Maggie is a member of Sisters in Crime, James River Writers, and the American Association of University Women. She has worked as a software developer, retail sales manager, and customer service supervisor. Maggie graduated from Elizabeth Seton College and earned a B.S. degree in Business Administration from Rochester Institute of Technology. She has called New Jersey, Massachusetts, and California home. These days she lives in Richmond, Virginia with her husband, Glen, and cats, Morris and Olive. She enjoys reading, walking, movies, traveling, theatre, and museums.
Patricia: Maggie, when did you know that you wanted to be a writer?
Maggie: In sixth grade I wrote a mystery and read chapters to my friends (my first fans!) on the way home from school. Then I moved on to another activity—probably boys—and my writing went dormant until the nineties. During the last year I lived in Los Angeles, three of my co-workers took creative writing classes at UCLA Extension. I read their work and was impressed. My competitive nature emerged and I thought, “I could do that.” But it wasn’t until I moved to Charlottesville, Virginia in 1996 that I put my bold thought into action. I took writing classes at the University of Virginia and the Charlottesville Writing Center. I grew to despise those pesky writing prompts but I did get started on writing a mystery, my genre of choice. To answer your question, I’d reached the point where I knew I wanted to write. “I could do that” had become “I do that.”
Patricia: If, for some reason, you couldn’t be a writer, what profession would you choose?
Maggie: If I wasn’t retired from a day job, I’d return to the IT world. But I am retired and would likely a) volunteer in the community; b) teach people how to use their desktop computers and mobile devices; or c) become a student of just about any subject. A combination of the three options creates a fourth possibility.
Patricia: Do you have a bucket list, things you still want to do and/or places you want to visit?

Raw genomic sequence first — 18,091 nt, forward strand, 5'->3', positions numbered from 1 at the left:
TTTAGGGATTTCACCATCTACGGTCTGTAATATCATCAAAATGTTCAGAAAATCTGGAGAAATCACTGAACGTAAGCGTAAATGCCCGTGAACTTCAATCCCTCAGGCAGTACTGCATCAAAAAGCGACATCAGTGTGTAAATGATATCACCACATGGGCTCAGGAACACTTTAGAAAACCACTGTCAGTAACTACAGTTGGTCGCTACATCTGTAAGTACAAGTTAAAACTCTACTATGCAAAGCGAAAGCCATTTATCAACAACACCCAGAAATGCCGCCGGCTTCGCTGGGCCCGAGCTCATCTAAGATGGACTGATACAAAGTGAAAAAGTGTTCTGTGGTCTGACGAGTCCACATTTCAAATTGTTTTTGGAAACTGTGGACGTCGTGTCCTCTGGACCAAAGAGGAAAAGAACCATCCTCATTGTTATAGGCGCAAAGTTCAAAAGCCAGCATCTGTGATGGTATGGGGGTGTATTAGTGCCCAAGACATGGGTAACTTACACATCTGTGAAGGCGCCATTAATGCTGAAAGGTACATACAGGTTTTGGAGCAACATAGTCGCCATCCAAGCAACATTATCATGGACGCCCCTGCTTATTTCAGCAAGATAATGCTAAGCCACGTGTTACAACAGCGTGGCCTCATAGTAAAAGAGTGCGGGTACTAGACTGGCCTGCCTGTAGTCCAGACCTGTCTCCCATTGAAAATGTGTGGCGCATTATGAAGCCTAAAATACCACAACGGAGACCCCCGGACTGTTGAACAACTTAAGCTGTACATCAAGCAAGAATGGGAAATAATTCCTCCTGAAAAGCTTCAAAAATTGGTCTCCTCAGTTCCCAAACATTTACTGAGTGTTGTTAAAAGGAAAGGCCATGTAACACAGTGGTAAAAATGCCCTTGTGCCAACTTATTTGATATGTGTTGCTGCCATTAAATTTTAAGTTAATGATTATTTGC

Maggie: For travel, my bucket list includes Southeast Asia, South America, Africa, Antarctica, Australia, and New Zealand. I’d love to return to Greece and Italy. And I have about fifteen US states left to visit. For activities, there’s ziplining, baking authentic German bread by hand, learning to play bridge and mah-jongg. Walking across America has a place on the list, but after seeing the movie Wild I’m not as enthused. Still, I’d like to do something really, well, wild.
WHEN HIGH-POWERED EXECUTIVE Roxanne Howard dies in a pool of blood outside the Moonshine Inn, Richmond, Virginia’s premiere redneck bar, the victim’s sister enlists Hazel Rose to ferret out the killer. At first Hazel balks—she’s a romance writer, not a detective. But Brad Jones, Rox’s husband, is the prime suspect. He’s also Hazel’s cousin, and Hazel believes in doing anything to help family. Never mind that Brad won’t give her the time of day—he’s still family.
Hazel recruits her book group members to help with the investigation. It’s not long before they discover any number of people who feel that a world without Rox Howard is just fine with them: Brad’s son believes that Rox and Brad were behind his mother’s death; Rox’s former young lover holds Rox responsible for a tragedy in his family; and one of Rox’s employees filed a wrongful termination lawsuit against her. The killer could be an angry regular from the Moonshine Inn—or just about anyone who ever crossed paths with the willful and manipulative Rox.
When a second murder ups the ante Hazel must find out who is behind the killings. And fast. Or she may be victim #3.
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